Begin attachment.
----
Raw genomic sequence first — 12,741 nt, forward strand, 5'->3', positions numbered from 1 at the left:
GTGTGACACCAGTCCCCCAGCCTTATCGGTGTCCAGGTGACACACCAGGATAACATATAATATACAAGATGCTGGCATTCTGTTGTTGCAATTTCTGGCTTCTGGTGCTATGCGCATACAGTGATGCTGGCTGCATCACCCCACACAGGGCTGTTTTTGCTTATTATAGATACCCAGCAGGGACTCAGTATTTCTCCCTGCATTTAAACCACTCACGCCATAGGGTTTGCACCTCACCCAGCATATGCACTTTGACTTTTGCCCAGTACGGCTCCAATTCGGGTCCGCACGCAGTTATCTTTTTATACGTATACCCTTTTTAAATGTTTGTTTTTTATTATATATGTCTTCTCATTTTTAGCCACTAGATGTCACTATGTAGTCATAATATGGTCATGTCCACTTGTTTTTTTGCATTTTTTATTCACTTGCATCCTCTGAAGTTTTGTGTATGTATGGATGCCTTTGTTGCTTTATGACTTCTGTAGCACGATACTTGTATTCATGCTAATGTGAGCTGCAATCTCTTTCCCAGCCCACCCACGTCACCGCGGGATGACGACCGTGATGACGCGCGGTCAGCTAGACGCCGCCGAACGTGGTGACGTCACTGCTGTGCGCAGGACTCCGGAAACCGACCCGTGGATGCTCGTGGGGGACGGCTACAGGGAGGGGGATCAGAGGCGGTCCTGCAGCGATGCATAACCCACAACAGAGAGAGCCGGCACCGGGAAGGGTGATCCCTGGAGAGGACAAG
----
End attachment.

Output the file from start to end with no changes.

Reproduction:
Raw genomic sequence first — 12,741 nt, forward strand, 5'->3', positions numbered from 1 at the left:
GTGTGACACCAGTCCCCCAGCCTTATCGGTGTCCAGGTGACACACCAGGATAACATATAATATACAAGATGCTGGCATTCTGTTGTTGCAATTTCTGGCTTCTGGTGCTATGCGCATACAGTGATGCTGGCTGCATCACCCCACACAGGGCTGTTTTTGCTTATTATAGATACCCAGCAGGGACTCAGTATTTCTCCCTGCATTTAAACCACTCACGCCATAGGGTTTGCACCTCACCCAGCATATGCACTTTGACTTTTGCCCAGTACGGCTCCAATTCGGGTCCGCACGCAGTTATCTTTTTATACGTATACCCTTTTTAAATGTTTGTTTTTTATTATATATGTCTTCTCATTTTTAGCCACTAGATGTCACTATGTAGTCATAATATGGTCATGTCCACTTGTTTTTTTGCATTTTTTATTCACTTGCATCCTCTGAAGTTTTGTGTATGTATGGATGCCTTTGTTGCTTTATGACTTCTGTAGCACGATACTTGTATTCATGCTAATGTGAGCTGCAATCTCTTTCCCAGCCCACCCACGTCACCGCGGGATGACGACCGTGATGACGCGCGGTCAGCTAGACGCCGCCGAACGTGGTGACGTCACTGCTGTGCGCAGGACTCCGGAAACCGACCCGTGGATGCTCGTGGGGGACGGCTACAGGGAGGGGGATCAGAGGCGGTCCTGCAGCGATGCATAACCCACAACAGAGAGAGCCGGCACCGGGAAGGGTGATCCCTGGAGAGGACAAG